Although CSA members and market customers seem a little intimidated by baby greens and vegetables, the chefs love them! That hesitation might be because CSA members and market customers are not accustomed to cooking or serving baby Asian vegetables, baby root vegetables, or gourmet mesclun mix. We often bring a few containers of these pretty babies to the market, and sometimes put them in the CSA bags. Even though customers might not be completely comfortable with these items, many of them still like to try new things and enjoy knowing they are occasionally getting “gourmet produce” that can’t be found in the grocery store. The key (for us as the CSA manager) is not to “overdo it” with these unusual items, and to understand that for the average cook, dealing with unfamiliar produce can be a little stressful. Additionally, if we are going to offer them at the market or put them in CSA bags, we have to be prepared to explain, in simple terms, how to use them. Our veggie lovers need to be encouraged and successful as they try new things. Expanding the local vegetable consumer’s ability to cook, serve, and love almost any vegetable is a gift of health and food confidence for them and their family.
Outside the tunnels, we have the most cold tolerant plant varieties we can find.
Some of the most cold tolerant plants include certain varieties of kale, collard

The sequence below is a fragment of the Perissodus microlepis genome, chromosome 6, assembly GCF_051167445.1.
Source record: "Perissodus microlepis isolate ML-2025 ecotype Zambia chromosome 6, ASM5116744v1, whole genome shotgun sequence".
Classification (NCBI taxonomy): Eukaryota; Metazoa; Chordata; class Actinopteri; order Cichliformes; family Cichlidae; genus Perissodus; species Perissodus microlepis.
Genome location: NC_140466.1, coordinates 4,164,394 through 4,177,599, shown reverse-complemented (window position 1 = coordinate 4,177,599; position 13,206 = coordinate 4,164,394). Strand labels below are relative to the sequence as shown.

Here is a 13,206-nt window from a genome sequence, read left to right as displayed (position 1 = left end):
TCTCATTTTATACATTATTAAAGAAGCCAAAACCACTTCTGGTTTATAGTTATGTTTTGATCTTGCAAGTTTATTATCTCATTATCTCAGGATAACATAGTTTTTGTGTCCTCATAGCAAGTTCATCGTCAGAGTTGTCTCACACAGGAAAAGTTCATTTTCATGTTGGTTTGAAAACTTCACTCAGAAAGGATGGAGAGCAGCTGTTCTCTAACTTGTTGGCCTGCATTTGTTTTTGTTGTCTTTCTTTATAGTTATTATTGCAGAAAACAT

greens, turnips, root vegetables, radishes, and brussel sprouts. Winter is also a
time when we may rely on storage crops such as sweet potatoes and winter squash
to fill out the CSA bags. All of this is a huge amount of work because those nice
warm tunnels make the perfect home for weeds. The problem is that getting into
the tunnels to clean everything up is time consuming and challenging (can you say “labor intensive”?!). We stay on a weeding rotation going from one tunnel to the next, on a regular basis. We can’t ignore the weed growth just because it is hiding in the tunnel, or it would get out of control.
This winter we are building a new set of beds just for shade loving crops. That will allow us to expand our product to include more high value crops such as fresh ginger, turmeric, and maybe even wasabi! Sounds like a chef’s dream! This project is in the planning stage currently, and we will actually start building the beds in a partially wooded area of the farm in February. Stay tuned for photos and details next month. The idea is to make use of every inch of usable space on the farm. There are many areas here that are partially shaded and currently not used. Why not try growing some shade loving crops there? Stay tuned for our September update to see how it went. It may be an epic failure or an outrageous success. If we don’t try, we won’t know. Every year we try new things. That keeps us constantly strategizing and being innovative about what we do. It is also a great business asset that keeps things interesting for our customers.
Next time we will share what is going on “in the office”, behind the scenes, for January. Please leave your comments or talk with us at CSA pickups and at Atherton market, to let us know what you think about this new kind of post. We are passionate about what we do, and love sharing it with you! We hope you enjoy getting to “know your farmer”.
Eat your veggies,